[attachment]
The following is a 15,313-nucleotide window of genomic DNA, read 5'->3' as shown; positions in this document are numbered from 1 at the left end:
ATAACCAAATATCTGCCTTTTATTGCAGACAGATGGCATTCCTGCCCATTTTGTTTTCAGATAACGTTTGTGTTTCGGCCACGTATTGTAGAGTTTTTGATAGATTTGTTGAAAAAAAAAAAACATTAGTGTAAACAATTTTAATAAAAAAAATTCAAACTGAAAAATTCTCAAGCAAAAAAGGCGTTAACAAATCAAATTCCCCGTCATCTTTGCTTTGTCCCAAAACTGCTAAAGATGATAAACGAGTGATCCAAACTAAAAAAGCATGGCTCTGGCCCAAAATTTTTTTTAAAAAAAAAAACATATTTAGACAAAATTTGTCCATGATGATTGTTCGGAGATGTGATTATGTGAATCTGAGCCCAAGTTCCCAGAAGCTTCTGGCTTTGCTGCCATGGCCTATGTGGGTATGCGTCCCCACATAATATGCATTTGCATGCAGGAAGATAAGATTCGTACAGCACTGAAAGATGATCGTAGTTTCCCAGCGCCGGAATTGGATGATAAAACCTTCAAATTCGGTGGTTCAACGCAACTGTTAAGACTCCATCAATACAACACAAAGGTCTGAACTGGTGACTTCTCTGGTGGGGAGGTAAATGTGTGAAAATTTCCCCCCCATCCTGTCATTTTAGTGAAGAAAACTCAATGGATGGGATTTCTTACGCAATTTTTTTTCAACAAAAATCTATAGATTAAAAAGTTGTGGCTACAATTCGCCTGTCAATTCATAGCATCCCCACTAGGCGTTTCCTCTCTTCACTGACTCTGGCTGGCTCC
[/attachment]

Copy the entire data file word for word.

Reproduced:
The following is a 15,313-nucleotide window of genomic DNA, read 5'->3' as shown; positions in this document are numbered from 1 at the left end:
ATAACCAAATATCTGCCTTTTATTGCAGACAGATGGCATTCCTGCCCATTTTGTTTTCAGATAACGTTTGTGTTTCGGCCACGTATTGTAGAGTTTTTGATAGATTTGTTGAAAAAAAAAAAACATTAGTGTAAACAATTTTAATAAAAAAAATTCAAACTGAAAAATTCTCAAGCAAAAAAGGCGTTAACAAATCAAATTCCCCGTCATCTTTGCTTTGTCCCAAAACTGCTAAAGATGATAAACGAGTGATCCAAACTAAAAAAGCATGGCTCTGGCCCAAAATTTTTTTTAAAAAAAAAAACATATTTAGACAAAATTTGTCCATGATGATTGTTCGGAGATGTGATTATGTGAATCTGAGCCCAAGTTCCCAGAAGCTTCTGGCTTTGCTGCCATGGCCTATGTGGGTATGCGTCCCCACATAATATGCATTTGCATGCAGGAAGATAAGATTCGTACAGCACTGAAAGATGATCGTAGTTTCCCAGCGCCGGAATTGGATGATAAAACCTTCAAATTCGGTGGTTCAACGCAACTGTTAAGACTCCATCAATACAACACAAAGGTCTGAACTGGTGACTTCTCTGGTGGGGAGGTAAATGTGTGAAAATTTCCCCCCCATCCTGTCATTTTAGTGAAGAAAACTCAATGGATGGGATTTCTTACGCAATTTTTTTTCAACAAAAATCTATAGATTAAAAAGTTGTGGCTACAATTCGCCTGTCAATTCATAGCATCCCCACTAGGCGTTTCCTCTCTTCACTGACTCTGGCTGGCTCC